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Home safety: Prevent falls, fires, burns & more

June is Home Safety Month, so be sure to brush up on the top  hazards all families need to be concerned about.
/ Source: TODAY

Home injuries cause nearly 20,000 deaths and 21 million medical visits on average each year. Don't let your home be a booby trap! June is Home Safety Month, so be sure to brush up on the top hazards families need to be concerned about. Meri-K Appy, President of Home Safety Council lists the five major dangers — falls, poisoning, fires/burns, choking and drowning:

Falls — Install Grab Bars (Only 24 percent of homes have them)
People don't install these because the average homeowner can't do it on their own. There is a new easy-to-install grab bar that takes much less time and effort.


  • Have grab bars in the tub and shower.
  • Have bright lights over stairs and steps and on landings.
  • Have handrails on both sides of the stairs and steps.
  • Use a ladder for climbing instead of a stool or furniture.If babies or toddlers live in or visit your home, use baby gates at the top and bottom of the stairs.

Water Safety — Prevent Scalds Hot water can burn like fire;  it only takes 5 seconds for 140 degree water to cause third degree burns. You can prevent this entirely but adjusting your hot water heater. There is also a new anti-scald device on the market that is easy to install and can regulate hot water.


  • Keep your hot water at or below 120oF degrees to prevent burns.
  • Stay within an arm's length of children in and around water. This includes the bathtub, toilet, pools and spas - even buckets of water.
  • Put a fence all the way around your pool or spa.
  • Empty large buckets and wading pools after using them. Store them upside down when you are not using them.
  • Make sure your children always swim with an adult. No child or adult should swim alone.

Fire Safety — Do a Night time Fire Drill A new HSC survey shows that less than 1.5 percent of families have done a night time drill, even though many fatal fires happen while you are sleeping.

  • Have working smoke alarms and hold fire drills. If you build a new home, install fire sprinklers.
  • Stay by the stove when cooking, especially when you are frying food.
  • Keep space heaters at least three feet away from anything that can burn. Turn them off when you leave the room or go to sleep.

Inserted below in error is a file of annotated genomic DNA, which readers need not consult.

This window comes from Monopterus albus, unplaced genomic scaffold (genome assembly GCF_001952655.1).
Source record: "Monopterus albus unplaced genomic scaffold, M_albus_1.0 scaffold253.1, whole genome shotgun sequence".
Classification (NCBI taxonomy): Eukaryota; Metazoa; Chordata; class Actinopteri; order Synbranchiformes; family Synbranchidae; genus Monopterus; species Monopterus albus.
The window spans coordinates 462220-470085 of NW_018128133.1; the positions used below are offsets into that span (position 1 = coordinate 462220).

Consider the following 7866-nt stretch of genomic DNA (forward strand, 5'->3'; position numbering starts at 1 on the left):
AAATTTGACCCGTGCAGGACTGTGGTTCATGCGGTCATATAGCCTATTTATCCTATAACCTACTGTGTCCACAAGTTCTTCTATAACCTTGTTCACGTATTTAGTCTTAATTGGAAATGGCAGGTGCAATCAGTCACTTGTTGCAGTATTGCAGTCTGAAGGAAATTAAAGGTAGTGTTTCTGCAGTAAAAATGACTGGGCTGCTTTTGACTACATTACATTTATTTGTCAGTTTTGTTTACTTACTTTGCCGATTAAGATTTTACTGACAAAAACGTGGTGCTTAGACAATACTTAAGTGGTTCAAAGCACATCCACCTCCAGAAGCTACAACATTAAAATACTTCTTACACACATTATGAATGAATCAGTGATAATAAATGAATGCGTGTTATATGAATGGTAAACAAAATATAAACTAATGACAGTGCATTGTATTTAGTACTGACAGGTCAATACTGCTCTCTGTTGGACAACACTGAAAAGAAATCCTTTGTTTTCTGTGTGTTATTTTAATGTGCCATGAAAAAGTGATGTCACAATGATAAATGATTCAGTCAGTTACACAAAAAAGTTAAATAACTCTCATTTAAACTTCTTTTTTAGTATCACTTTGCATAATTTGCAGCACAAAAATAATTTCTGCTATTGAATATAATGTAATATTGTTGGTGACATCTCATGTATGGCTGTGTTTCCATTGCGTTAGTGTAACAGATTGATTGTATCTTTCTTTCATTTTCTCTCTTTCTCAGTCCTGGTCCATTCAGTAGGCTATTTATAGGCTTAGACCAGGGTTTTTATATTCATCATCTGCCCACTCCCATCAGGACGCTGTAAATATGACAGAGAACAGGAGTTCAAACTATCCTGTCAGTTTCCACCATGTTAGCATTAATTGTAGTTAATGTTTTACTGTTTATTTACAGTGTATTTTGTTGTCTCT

• If you smoke, smoke outside. Use deep ashtrays and put water in them before you empty them. Lock matches and lighters in a place where children can't reach them.
  • Only use candles when an adult is in the room. Blow the candle out if you leave the room or go to sleep.

Poisoning — What do you keep in your garage?
Most families store some dangerous items in their garage and poisons like antifreeze, pesticides, etc. and most fail to store them safely. Meri-K can show what to look for on the labels and how to properly store them. She can also talk about gasoline, which isn't a poison risk but commonly stored in the garage and a very serious danger if not handled properly.


  • Read the label before using products. If you see the words "caution", "warning", "danger", or "poison", lock these items in a place where children can't reach them.
  • Keep all cleaners in their original containers. Do not mix them together.
  • Use medications carefully. Follow the directions. Keep them locked away from children and use child resistant caps.
  • Install carbon monoxide detectors near sleeping areas.
  • Call the Poison Control Center at 1-800-222-1222 if someone takes poison. If you have a question about poisons, this number will also connect you to emergency help in your area.

This is a danger parents need to worry about with young children. Meri-K can demonstrate how to know what to keep away from little children by using a choke tube. She can also demonstrate the dangers of window blind cords and drawstrings on hooded shirts, etc that can be a strangulation risk for active children.


  • Things that can fit through a toilet paper tube can cause a young child to choke. Keep coins, latex balloons and hard round foods, such as peanuts and hard candy, out of children's reach.
  • Don't put pillows, comforters or toys in cribs. These can suffocate children.
  • Clip the loops in window cords and place them up high where children can't get them.
  • Read the labels on toys. Be sure that your child is old enough to play with them.
  • Tell children to sit down when they eat and to take small bites.

The Home Safety CouncilR (HSC) is the only national nonprofit organization solely dedicated to preventing home related injuries that result in nearly 20,000 deaths and 21 million medical visits on average each year.

Meri-K Appy is President of the Washington-based Home Safety Council, the only national organization solely dedicated to preventing unintentional home injuries. Since joining the Council in March 2003, Appy has redefined the organization's mission and strategic vision with a sharp focus on organizational partnerships to reduce home injuries.